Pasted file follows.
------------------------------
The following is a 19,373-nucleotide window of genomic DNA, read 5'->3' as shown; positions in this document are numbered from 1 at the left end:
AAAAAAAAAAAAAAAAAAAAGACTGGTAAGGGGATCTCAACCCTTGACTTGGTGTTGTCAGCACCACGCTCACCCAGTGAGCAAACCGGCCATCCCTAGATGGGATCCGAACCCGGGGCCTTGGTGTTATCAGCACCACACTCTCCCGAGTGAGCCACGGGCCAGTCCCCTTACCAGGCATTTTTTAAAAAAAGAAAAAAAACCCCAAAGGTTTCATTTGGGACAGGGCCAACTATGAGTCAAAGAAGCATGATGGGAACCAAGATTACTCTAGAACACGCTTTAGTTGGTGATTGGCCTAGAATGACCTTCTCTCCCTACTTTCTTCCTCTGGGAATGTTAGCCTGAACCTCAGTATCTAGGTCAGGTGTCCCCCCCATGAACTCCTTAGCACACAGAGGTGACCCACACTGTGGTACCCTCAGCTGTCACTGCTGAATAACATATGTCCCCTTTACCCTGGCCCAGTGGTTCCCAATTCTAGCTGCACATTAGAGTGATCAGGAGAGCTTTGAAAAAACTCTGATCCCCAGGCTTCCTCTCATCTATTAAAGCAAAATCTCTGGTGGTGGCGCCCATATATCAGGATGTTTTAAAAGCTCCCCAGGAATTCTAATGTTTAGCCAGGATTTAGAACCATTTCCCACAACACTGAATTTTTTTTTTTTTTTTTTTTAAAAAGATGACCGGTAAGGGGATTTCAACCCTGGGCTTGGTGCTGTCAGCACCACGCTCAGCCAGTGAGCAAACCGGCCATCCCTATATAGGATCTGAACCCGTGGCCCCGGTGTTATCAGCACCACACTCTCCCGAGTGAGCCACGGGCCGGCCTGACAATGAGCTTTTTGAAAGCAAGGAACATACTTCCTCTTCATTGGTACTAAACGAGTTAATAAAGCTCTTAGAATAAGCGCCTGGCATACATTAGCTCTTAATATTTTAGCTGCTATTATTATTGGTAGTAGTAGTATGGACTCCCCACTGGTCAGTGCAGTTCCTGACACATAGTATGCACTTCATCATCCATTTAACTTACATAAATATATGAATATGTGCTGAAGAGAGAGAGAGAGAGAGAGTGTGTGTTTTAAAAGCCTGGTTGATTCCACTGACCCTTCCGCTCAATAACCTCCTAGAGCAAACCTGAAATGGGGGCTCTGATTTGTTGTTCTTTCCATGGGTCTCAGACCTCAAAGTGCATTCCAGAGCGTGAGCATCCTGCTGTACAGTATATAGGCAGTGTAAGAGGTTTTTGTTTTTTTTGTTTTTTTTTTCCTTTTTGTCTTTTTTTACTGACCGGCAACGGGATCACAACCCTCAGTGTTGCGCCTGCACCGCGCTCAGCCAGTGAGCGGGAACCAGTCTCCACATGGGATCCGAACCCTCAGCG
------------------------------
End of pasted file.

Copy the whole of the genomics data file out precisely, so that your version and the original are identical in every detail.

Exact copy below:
The following is a 19,373-nucleotide window of genomic DNA, read 5'->3' as shown; positions in this document are numbered from 1 at the left end:
AAAAAAAAAAAAAAAAAAAAGACTGGTAAGGGGATCTCAACCCTTGACTTGGTGTTGTCAGCACCACGCTCACCCAGTGAGCAAACCGGCCATCCCTAGATGGGATCCGAACCCGGGGCCTTGGTGTTATCAGCACCACACTCTCCCGAGTGAGCCACGGGCCAGTCCCCTTACCAGGCATTTTTTAAAAAAAGAAAAAAAACCCCAAAGGTTTCATTTGGGACAGGGCCAACTATGAGTCAAAGAAGCATGATGGGAACCAAGATTACTCTAGAACACGCTTTAGTTGGTGATTGGCCTAGAATGACCTTCTCTCCCTACTTTCTTCCTCTGGGAATGTTAGCCTGAACCTCAGTATCTAGGTCAGGTGTCCCCCCCATGAACTCCTTAGCACACAGAGGTGACCCACACTGTGGTACCCTCAGCTGTCACTGCTGAATAACATATGTCCCCTTTACCCTGGCCCAGTGGTTCCCAATTCTAGCTGCACATTAGAGTGATCAGGAGAGCTTTGAAAAAACTCTGATCCCCAGGCTTCCTCTCATCTATTAAAGCAAAATCTCTGGTGGTGGCGCCCATATATCAGGATGTTTTAAAAGCTCCCCAGGAATTCTAATGTTTAGCCAGGATTTAGAACCATTTCCCACAACACTGAATTTTTTTTTTTTTTTTTTTTAAAAAGATGACCGGTAAGGGGATTTCAACCCTGGGCTTGGTGCTGTCAGCACCACGCTCAGCCAGTGAGCAAACCGGCCATCCCTATATAGGATCTGAACCCGTGGCCCCGGTGTTATCAGCACCACACTCTCCCGAGTGAGCCACGGGCCGGCCTGACAATGAGCTTTTTGAAAGCAAGGAACATACTTCCTCTTCATTGGTACTAAACGAGTTAATAAAGCTCTTAGAATAAGCGCCTGGCATACATTAGCTCTTAATATTTTAGCTGCTATTATTATTGGTAGTAGTAGTATGGACTCCCCACTGGTCAGTGCAGTTCCTGACACATAGTATGCACTTCATCATCCATTTAACTTACATAAATATATGAATATGTGCTGAAGAGAGAGAGAGAGAGAGAGTGTGTGTTTTAAAAGCCTGGTTGATTCCACTGACCCTTCCGCTCAATAACCTCCTAGAGCAAACCTGAAATGGGGGCTCTGATTTGTTGTTCTTTCCATGGGTCTCAGACCTCAAAGTGCATTCCAGAGCGTGAGCATCCTGCTGTACAGTATATAGGCAGTGTAAGAGGTTTTTGTTTTTTTTGTTTTTTTTTTCCTTTTTGTCTTTTTTTACTGACCGGCAACGGGATCACAACCCTCAGTGTTGCGCCTGCACCGCGCTCAGCCAGTGAGCGGGAACCAGTCTCCACATGGGATCCGAACCCTCAGCG